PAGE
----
Samsung has appointed new co-CEOs to lead its smartphone and chip businesses
Announcing new co-chief executives, Samsung Electronics announced on Tuesday that it would merge its mobile and consumer electronics divisions, marking the company’s most significant reorganization since 2017. The move is intended to streamline the company’s structure and allow it to concentrate on the logic chip business.
Instead of three co-chief executives, Samsung will have two co-chief executives to guide the company as it pivots toward the two business pillars of chips and consumer devices, including smartphones, in order to help drive the company’s next phase of growth and competitiveness.
After becoming the world’s largest smartphone manufacturer by volume with its Galaxy flagship brand, Samsung (SSNLF) is attempting to revive slowing mobile growth, which fell to 21 percent of profit contribution last quarter from nearly 70 percent in the early 2010s.
As a result of a surge in data storage demand and a recent global shortage of semiconductors, the company’s component business, led by chips, has seen its profitability increase significantly. Almost three-fourths of Samsung’s operating profit of 15.8 trillion won ($13.4 billion) in the most recent quarter came from this segment.
Earlier this month, Samsung announced that its head of visual display, Han Jong-hee, will join the board of directors as a co-CEO, leading the newly merged mobile and consumer electronics divisions while also continuing to lead the television business. Han Jong-hee previously served as the company’s head of visual display. Despite the fact that he had no prior experience in mobile, Han rose through the ranks of Samsung’s visual display business.
The specific changes or divisions of labor that were anticipated under Han are not known, but analysts believe the reshuffle will assist Samsung in addressing challenges such as connecting its smartphones and home appliances in a seamless manner.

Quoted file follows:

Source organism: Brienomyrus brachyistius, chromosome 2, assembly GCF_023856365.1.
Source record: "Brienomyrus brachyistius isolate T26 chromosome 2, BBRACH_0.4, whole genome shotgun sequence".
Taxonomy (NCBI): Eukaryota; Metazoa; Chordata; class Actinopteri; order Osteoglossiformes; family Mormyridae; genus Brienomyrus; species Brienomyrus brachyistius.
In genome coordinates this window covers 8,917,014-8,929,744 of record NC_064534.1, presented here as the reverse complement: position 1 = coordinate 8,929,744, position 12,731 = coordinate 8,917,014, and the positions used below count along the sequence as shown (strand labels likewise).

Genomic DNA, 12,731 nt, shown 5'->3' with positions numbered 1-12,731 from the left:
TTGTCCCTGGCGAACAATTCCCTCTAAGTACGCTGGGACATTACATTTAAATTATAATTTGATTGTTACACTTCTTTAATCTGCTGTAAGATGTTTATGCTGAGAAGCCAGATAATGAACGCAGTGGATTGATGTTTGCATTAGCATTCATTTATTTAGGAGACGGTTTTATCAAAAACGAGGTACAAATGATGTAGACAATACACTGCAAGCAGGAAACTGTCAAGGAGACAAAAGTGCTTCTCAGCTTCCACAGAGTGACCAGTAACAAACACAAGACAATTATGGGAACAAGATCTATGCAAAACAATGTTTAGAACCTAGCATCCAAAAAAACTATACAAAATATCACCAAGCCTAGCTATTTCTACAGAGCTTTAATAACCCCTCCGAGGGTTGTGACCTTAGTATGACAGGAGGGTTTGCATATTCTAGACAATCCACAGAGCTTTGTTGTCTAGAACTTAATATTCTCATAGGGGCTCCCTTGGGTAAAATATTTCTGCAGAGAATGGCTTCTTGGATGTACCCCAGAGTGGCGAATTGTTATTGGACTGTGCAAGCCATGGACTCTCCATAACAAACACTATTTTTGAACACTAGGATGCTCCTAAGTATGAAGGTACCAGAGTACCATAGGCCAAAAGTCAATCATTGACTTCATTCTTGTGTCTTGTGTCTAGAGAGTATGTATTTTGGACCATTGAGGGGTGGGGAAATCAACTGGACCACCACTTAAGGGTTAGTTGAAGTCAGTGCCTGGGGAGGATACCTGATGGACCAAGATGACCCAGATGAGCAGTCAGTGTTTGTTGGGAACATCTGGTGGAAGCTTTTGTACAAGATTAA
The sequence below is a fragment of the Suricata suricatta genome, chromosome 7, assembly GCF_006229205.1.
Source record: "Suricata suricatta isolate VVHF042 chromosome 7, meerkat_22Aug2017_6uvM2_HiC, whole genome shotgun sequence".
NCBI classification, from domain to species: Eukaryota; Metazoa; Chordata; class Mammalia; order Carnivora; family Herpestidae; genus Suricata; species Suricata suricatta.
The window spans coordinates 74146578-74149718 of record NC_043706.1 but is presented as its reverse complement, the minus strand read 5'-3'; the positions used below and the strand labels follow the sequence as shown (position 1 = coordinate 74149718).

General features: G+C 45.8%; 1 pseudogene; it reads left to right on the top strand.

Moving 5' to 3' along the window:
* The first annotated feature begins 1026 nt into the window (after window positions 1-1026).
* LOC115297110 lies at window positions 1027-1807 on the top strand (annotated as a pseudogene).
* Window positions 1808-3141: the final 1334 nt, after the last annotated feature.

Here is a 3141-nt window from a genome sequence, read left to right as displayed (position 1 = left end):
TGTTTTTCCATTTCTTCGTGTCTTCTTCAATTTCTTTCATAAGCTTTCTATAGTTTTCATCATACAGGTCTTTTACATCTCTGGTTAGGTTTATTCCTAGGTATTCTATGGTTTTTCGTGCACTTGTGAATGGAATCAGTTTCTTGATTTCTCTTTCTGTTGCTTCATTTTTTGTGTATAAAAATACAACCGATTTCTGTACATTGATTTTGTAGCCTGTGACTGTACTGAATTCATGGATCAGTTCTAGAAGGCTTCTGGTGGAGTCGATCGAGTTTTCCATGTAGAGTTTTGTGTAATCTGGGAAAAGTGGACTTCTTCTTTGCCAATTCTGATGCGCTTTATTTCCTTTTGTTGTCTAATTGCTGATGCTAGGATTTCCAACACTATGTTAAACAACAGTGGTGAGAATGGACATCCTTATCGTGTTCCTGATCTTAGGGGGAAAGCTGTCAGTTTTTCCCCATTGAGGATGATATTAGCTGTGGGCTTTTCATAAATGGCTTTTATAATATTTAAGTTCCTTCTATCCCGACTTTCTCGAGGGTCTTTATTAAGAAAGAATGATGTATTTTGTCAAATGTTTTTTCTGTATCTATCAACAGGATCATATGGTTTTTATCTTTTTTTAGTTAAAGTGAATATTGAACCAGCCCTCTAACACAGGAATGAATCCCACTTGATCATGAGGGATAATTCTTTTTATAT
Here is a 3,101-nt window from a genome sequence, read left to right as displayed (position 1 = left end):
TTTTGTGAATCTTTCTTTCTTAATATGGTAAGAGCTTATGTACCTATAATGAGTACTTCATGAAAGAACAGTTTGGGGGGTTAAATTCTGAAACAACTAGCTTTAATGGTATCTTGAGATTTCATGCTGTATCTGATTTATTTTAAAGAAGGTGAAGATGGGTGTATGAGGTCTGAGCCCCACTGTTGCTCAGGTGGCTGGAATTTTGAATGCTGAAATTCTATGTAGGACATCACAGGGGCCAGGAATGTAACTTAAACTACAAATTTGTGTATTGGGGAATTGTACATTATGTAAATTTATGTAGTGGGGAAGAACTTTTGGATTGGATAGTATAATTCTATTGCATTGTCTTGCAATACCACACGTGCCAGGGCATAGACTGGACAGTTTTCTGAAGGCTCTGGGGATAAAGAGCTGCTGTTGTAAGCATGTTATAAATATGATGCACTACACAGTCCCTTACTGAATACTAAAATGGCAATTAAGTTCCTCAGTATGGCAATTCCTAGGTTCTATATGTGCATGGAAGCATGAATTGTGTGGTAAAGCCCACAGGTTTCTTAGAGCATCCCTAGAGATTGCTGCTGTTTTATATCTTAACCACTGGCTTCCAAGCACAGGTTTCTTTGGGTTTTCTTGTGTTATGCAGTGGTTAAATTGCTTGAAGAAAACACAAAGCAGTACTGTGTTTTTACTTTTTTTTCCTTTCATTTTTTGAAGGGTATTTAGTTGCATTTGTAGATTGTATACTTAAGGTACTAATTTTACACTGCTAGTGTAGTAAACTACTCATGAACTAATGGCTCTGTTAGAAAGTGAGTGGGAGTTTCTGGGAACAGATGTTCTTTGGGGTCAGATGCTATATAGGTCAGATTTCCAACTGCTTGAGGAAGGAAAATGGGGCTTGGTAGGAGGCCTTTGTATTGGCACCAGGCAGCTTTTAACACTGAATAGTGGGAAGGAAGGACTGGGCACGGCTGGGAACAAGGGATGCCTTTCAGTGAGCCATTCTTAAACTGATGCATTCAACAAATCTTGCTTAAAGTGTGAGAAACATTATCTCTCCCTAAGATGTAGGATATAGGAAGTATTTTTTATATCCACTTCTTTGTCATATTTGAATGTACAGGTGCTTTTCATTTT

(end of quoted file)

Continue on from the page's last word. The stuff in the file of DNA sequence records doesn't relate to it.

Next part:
Yuanta Securities Korea analyst Lee Jae-yun believes that the establishment of a Samsung-specific platform will be the most difficult challenge in the long run for the company.
They must continue to expand connectivity between devices, but they have been unable to establish an effective platform with lasting presence.
Chips and components
Among the immediate concerns, according to analysts, are a shortage of chip supplies, rising raw material prices, logistical difficulties, and competition from Apple (AAPL) and Chinese rivals, all of which are exacerbated by concerns about the slowing mobile market.
Previously, Kyung Kye-hyun served as CEO of Samsung Electro-Mechanics and as head of the flash memory chip and technology team. He has now been appointed co-CEO of the chip and components division of Samsung Electronics.
The appointment of Chung Hyun-ho to the position of vice chairman was one of the other high-profile promotions. A “task force,” according to analysts, is in charge of coordinating decision-making within Samsung Electronics and its subsidiaries. He works closely with Lee on this project.
Following Vice Chairman Jay Y. Lee’s August release from prison following a bribery conviction, the reorganization is the latest indication of Samsung’s centralization efforts.
In the future, Kim Sun-woo, an analyst at Meritz Securities, predicts that “a greater emphasis will be placed on timely fund execution or decision-making.”
The most recent appointment of new division heads at Samsung Electronics took place in the latter part of 2017.